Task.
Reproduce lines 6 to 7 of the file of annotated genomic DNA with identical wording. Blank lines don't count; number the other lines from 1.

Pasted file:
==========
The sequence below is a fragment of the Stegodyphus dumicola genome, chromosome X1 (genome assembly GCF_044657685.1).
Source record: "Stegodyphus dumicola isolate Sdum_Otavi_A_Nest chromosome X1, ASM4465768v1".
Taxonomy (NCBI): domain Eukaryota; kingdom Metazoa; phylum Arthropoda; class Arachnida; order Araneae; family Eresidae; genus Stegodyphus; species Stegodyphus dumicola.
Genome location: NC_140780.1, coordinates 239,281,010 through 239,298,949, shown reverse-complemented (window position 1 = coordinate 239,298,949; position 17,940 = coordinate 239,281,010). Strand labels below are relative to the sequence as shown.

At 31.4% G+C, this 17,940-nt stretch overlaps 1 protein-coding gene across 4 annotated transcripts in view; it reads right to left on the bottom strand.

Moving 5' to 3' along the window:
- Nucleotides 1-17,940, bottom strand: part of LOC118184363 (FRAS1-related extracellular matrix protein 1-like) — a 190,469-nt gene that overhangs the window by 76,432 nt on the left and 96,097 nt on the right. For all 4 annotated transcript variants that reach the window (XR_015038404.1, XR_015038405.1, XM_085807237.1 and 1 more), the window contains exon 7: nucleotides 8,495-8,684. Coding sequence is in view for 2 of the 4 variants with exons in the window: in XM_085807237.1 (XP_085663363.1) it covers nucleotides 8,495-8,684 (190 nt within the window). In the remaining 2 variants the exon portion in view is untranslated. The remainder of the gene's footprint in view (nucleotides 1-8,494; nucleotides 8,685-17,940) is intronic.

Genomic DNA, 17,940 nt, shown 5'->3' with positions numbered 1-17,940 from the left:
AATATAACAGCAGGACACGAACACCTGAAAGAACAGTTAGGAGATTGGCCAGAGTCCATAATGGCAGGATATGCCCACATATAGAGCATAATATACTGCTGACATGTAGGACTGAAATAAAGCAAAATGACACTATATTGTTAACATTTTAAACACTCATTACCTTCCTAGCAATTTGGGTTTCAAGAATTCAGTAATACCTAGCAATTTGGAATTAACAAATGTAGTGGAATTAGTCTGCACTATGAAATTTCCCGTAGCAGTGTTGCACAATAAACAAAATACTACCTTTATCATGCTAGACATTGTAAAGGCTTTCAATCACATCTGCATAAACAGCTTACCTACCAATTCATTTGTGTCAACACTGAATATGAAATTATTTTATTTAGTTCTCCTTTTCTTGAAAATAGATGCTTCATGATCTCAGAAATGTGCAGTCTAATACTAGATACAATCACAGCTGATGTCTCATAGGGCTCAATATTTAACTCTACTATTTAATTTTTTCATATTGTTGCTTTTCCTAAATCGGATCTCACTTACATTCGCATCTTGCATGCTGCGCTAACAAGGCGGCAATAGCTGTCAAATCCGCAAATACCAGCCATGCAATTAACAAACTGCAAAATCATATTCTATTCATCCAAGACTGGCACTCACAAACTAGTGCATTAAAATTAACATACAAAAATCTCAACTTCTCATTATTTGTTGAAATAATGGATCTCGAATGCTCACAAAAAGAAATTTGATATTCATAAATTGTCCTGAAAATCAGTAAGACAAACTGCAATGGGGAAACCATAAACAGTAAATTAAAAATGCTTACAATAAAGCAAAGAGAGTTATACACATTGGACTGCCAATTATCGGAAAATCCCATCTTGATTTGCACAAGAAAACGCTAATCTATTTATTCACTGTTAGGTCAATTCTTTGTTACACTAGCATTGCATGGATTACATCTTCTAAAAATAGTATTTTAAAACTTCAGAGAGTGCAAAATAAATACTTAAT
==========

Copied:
Moving 5' to 3' along the window:
- Nucleotides 1-17,940, bottom strand: part of LOC118184363 (FRAS1-related extracellular matrix protein 1-like) — a 190,469-nt gene that overhangs the window by 76,432 nt on the left and 96,097 nt on the right. For all 4 annotated transcript variants that reach the window (XR_015038404.1, XR_015038405.1, XM_085807237.1 and 1 more), the window contains exon 7: nucleotides 8,495-8,684. Coding sequence is in view for 2 of the 4 variants with exons in the window: in XM_085807237.1 (XP_085663363.1) it covers nucleotides 8,495-8,684 (190 nt within the window). In the remaining 2 variants the exon portion in view is untranslated. The remainder of the gene's footprint in view (nucleotides 1-8,494; nucleotides 8,685-17,940) is intronic.